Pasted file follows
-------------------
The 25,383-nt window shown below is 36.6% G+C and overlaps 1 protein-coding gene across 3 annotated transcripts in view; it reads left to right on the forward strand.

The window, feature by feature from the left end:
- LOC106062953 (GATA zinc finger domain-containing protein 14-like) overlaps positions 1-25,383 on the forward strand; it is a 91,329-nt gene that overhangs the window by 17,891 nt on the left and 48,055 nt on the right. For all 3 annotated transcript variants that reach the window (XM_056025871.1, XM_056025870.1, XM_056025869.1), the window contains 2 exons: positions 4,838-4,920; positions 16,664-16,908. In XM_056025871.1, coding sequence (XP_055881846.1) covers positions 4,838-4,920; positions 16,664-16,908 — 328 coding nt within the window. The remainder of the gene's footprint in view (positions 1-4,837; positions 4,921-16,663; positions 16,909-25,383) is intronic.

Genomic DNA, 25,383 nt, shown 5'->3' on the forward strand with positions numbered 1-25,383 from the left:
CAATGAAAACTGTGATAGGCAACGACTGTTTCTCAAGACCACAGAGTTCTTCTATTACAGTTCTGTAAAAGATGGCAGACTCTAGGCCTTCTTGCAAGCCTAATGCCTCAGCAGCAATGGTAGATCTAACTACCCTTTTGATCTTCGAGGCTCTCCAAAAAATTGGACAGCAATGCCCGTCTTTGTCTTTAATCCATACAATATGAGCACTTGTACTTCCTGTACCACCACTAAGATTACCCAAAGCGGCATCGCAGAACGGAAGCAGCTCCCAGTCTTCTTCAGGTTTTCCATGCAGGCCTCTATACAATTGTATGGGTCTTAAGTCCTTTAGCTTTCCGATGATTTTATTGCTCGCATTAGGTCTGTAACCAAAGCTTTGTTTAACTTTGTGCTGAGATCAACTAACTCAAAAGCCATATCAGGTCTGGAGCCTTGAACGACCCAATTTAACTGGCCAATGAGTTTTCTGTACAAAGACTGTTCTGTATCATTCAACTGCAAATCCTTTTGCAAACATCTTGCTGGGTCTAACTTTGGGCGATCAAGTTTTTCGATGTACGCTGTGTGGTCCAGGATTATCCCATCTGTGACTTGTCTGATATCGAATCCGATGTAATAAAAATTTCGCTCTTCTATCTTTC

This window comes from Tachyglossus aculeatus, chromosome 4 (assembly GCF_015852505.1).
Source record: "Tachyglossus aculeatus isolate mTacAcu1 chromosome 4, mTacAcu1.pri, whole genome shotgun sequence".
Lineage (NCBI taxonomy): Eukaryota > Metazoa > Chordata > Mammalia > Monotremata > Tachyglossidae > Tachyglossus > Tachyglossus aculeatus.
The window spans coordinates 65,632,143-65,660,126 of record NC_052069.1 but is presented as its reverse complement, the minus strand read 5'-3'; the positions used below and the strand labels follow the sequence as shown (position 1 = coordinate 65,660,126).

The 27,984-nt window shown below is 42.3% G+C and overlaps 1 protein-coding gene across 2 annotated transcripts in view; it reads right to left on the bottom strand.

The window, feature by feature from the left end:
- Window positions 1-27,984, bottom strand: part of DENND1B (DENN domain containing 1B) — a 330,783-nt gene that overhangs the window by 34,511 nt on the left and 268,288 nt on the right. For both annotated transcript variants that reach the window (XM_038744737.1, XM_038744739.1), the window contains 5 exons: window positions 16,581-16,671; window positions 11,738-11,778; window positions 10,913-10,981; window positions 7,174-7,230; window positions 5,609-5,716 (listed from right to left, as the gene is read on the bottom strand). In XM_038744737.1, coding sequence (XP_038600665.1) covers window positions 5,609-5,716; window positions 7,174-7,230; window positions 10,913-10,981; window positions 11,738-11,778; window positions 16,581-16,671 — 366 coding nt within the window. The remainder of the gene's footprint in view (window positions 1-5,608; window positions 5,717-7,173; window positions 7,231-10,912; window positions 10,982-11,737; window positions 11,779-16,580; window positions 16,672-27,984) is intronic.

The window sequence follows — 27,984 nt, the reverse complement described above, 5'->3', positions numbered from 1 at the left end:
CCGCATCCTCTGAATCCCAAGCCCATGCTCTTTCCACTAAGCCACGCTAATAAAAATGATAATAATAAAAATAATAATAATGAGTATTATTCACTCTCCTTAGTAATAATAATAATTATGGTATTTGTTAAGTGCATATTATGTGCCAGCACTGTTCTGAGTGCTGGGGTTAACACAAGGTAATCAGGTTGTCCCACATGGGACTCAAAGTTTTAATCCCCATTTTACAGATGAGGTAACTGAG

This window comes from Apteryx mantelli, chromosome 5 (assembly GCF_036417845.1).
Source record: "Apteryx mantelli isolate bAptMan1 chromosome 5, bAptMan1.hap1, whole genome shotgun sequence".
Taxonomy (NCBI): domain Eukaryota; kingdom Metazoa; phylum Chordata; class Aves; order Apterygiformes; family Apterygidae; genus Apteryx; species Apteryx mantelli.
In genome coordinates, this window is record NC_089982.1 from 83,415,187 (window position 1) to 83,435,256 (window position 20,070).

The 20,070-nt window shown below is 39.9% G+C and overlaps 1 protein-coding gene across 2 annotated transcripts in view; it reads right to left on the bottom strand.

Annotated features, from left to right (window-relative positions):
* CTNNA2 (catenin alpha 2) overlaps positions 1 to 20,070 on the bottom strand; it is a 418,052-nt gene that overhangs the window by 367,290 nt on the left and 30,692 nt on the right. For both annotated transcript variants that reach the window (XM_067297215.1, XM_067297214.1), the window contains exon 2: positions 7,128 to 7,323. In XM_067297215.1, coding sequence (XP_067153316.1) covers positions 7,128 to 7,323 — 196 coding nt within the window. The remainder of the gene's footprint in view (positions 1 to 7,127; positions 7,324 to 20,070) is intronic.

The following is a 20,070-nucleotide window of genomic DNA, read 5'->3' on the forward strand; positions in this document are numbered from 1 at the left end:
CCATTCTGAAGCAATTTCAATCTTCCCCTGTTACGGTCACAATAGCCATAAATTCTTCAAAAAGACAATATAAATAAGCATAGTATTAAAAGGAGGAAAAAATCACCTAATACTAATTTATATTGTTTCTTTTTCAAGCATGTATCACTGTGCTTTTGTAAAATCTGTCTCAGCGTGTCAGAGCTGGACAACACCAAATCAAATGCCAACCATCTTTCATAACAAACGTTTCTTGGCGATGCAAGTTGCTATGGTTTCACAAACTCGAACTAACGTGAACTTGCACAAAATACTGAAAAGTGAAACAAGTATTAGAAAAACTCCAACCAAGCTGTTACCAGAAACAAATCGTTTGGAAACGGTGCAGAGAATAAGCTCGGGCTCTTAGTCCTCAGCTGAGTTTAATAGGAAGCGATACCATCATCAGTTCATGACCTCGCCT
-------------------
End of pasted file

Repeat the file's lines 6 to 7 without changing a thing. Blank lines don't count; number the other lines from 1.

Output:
This window comes from Tachyglossus aculeatus, chromosome 4 (assembly GCF_015852505.1).
Source record: "Tachyglossus aculeatus isolate mTacAcu1 chromosome 4, mTacAcu1.pri, whole genome shotgun sequence".